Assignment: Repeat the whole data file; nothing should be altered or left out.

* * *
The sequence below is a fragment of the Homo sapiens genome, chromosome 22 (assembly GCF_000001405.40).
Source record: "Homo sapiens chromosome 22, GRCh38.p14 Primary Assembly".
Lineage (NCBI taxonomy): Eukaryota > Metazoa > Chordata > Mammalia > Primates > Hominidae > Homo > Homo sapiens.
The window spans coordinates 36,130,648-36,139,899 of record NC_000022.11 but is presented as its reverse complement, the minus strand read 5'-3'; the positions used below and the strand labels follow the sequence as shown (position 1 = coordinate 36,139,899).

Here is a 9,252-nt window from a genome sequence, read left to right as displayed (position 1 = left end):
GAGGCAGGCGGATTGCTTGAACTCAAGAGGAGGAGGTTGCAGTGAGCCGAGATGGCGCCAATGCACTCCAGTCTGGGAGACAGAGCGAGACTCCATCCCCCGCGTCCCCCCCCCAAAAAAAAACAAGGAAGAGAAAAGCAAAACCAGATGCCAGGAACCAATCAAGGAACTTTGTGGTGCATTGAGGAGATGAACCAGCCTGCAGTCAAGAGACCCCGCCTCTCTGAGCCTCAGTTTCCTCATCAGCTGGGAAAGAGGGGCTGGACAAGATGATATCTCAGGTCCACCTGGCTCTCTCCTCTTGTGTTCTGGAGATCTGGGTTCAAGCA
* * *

The sequence below is a fragment of the Homo sapiens genome, chromosome 22 (assembly GCF_000001405.40).
Source record: "Homo sapiens chromosome 22, GRCh38.p14 Primary Assembly".
Lineage (NCBI taxonomy): Eukaryota > Metazoa > Chordata > Mammalia > Primates > Hominidae > Homo > Homo sapiens.
The window spans coordinates 36,130,648-36,139,899 of record NC_000022.11 but is presented as its reverse complement, the minus strand read 5'-3'; the positions used below and the strand labels follow the sequence as shown (position 1 = coordinate 36,139,899).

Here is a 9,252-nt window from a genome sequence, read left to right as displayed (position 1 = left end):
GAGGCAGGCGGATTGCTTGAACTCAAGAGGAGGAGGTTGCAGTGAGCCGAGATGGCGCCAATGCACTCCAGTCTGGGAGACAGAGCGAGACTCCATCCCCCGCGTCCCCCCCCCAAAAAAAAACAAGGAAGAGAAAAGCAAAACCAGATGCCAGGAACCAATCAAGGAACTTTGTGGTGCATTGAGGAGATGAACCAGCCTGCAGTCAAGAGACCCCGCCTCTCTGAGCCTCAGTTTCCTCATCAGCTGGGAAAGAGGGGCTGGACAAGATGATATCTCAGGTCCACCTGGCTCTCTCCTCTTGTGTTCTGGAGATCTGGGTTCAAGCA